Quell at ADA

Amongst the current flurry of wearable sensors and mHealth apps that appear to be so many elaborate toys, a new system called Quell stands out. It seems to have real potential to change lives… for many people with diabetes and beyond.

Quell is a first-of-its-kind, drug-free option for reducing the pain of neuropathy, sciatica, and other chronic pain through neural pulses — delivered by a band wrapped just below the knee, with a companion app that allows users to change settings and track sessions via a smartphone or iPad. 

Its makers boast that it is “clinically proven to start relieving chronic pain in as little as 15 minutes… (with) FDA cleared prescription-strength technology that works with your own body by stimulating your nerves and blocking pain signals in your body.”

Approved by FDA last summer, Quell is just being launched now, following a highly successful Spring Indiegogo crowdfunding campaign. It was debuted to the diabetes world in a decent-sized booth at the ADA Scientific Sessions in Boston a few weeks ago. The big expo signs touting “Wearable Pain Relief Technology” were hard to ignore. I spent about 40 minutes in the booth myself, talking with their experts and getting a demo of this insipid-looking Velcro band that’s creating such a stir.

Check out their marketing video here.

Quell pain relief marketing

My first thought was that for many of our friends in the Diabetic Community who suffer from the pain of neuropathy, Quell could certainly be a boon!

From Calf to Brain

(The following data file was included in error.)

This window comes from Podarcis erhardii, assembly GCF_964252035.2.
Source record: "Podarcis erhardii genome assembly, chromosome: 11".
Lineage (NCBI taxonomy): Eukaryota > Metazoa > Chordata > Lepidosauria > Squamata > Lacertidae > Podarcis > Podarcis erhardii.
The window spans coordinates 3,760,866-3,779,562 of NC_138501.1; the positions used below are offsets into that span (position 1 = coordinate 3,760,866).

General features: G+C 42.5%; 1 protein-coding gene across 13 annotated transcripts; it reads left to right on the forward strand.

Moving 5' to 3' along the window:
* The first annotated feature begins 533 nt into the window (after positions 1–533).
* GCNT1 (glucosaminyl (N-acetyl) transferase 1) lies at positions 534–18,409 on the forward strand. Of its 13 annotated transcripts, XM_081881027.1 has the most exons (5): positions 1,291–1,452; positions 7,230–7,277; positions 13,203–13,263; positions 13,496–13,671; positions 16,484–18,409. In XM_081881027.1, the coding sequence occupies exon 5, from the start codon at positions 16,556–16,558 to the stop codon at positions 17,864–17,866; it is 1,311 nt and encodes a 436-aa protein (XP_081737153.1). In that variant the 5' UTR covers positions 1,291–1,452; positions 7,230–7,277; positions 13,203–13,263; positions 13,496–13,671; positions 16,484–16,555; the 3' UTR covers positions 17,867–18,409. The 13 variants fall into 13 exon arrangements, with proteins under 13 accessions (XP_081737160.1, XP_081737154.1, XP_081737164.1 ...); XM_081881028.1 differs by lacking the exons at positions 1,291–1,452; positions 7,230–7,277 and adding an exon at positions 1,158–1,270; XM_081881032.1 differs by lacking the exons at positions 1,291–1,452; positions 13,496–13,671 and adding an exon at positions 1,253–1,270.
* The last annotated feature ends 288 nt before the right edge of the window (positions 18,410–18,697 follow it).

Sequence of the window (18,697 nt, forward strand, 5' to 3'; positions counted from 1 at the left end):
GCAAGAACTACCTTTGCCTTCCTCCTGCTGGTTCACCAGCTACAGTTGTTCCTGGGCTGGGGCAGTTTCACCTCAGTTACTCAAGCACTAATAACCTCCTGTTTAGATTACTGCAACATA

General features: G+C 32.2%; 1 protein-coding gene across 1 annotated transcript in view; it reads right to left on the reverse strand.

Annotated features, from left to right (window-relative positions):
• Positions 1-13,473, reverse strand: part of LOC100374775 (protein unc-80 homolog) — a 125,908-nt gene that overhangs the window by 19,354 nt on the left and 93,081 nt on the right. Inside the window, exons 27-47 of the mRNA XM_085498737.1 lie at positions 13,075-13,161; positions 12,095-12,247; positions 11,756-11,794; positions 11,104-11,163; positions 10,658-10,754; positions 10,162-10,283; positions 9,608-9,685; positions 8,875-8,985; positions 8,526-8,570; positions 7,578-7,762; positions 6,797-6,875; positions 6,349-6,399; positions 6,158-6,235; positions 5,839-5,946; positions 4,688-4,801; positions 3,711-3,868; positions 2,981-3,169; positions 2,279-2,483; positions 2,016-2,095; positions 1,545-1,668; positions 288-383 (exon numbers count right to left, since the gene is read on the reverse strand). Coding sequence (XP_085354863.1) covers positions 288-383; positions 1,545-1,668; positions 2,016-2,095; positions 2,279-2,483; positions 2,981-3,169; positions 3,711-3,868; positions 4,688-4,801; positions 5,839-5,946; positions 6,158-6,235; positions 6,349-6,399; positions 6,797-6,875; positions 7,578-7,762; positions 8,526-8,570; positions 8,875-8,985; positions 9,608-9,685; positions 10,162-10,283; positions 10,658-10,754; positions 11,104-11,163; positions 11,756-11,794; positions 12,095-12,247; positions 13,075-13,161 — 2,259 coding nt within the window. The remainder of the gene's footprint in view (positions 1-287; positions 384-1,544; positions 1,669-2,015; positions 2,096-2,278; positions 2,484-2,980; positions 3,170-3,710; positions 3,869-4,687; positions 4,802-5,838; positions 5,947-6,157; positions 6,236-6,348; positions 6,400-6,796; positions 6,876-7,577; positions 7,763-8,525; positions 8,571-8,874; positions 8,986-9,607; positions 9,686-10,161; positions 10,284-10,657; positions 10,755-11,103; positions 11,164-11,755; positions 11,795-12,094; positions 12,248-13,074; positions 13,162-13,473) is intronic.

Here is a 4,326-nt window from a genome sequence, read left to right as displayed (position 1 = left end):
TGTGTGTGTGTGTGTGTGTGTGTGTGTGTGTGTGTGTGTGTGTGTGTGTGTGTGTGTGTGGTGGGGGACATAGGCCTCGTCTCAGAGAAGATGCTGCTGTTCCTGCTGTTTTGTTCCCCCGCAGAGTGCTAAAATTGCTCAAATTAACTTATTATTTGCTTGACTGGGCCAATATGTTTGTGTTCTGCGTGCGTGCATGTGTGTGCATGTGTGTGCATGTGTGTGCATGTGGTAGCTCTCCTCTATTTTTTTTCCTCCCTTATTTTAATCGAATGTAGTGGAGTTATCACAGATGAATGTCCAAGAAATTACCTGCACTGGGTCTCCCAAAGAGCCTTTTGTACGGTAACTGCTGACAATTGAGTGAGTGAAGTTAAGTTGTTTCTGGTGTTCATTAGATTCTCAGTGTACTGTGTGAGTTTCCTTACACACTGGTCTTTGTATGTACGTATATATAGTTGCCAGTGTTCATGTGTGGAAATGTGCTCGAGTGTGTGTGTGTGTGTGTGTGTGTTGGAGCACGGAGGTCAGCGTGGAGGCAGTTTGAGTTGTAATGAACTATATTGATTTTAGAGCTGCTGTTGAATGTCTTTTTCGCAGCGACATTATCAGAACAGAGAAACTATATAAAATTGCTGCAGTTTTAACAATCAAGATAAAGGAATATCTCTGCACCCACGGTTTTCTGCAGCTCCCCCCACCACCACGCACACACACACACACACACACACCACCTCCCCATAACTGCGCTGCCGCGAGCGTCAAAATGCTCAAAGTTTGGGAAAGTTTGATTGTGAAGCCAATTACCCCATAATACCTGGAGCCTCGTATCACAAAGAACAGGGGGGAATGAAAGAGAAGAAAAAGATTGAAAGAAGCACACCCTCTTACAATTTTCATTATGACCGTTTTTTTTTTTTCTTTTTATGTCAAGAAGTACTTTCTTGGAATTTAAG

I learned that the device, made by a startup called NeuroMetrix in the Boston area, was developed in collaboration with the renowned design firm IDEO. Users simply wrap it around their upper calf, just below the knee, and turn it on for intermittent sessions of up to 60 minutes, followed by a rest period of another hour (more than 60 minutes at a time can cause overstimulation), we’re told.

Quell pain relief systemThe first time you use it, you calibrate the unit by testing different vibration intensity levels and pressing when you feel stimulation (user tip: the unit needs to be held upright while you do this). The companion app remembers your settings and tracks your sessions, for your own records and to share with a doctor, if desired.

Quell works by stimulating nerves in your upper calf with neural pulses, that trigger a pain relief response in your central nervous system that blocks pain signals in your body. So it helps treat pain in the back, legs, or feet –- the pain does not have to be located at or even near the spot on your leg where the unit is worn.  

“A Huge Difference”

“There’s been a ton of excitement around this because there really are so few options for treating chronic pain. Some patients are on three to five different medications, which can be addictive or have other unwanted effects,” said Alyssa Fenoglio, NeuroMetrix Director of Marketing.

Indeed, the Quell Indiegogo campaign (“The World’s First Pain Relief Wearable!”) launched in March raised $100,000 in just 1.5 days, and over $387,000 in one month, Fenoglio says. As part of that, the company pre-sold nearly 2,000 units at an introductory discount of $199 per device.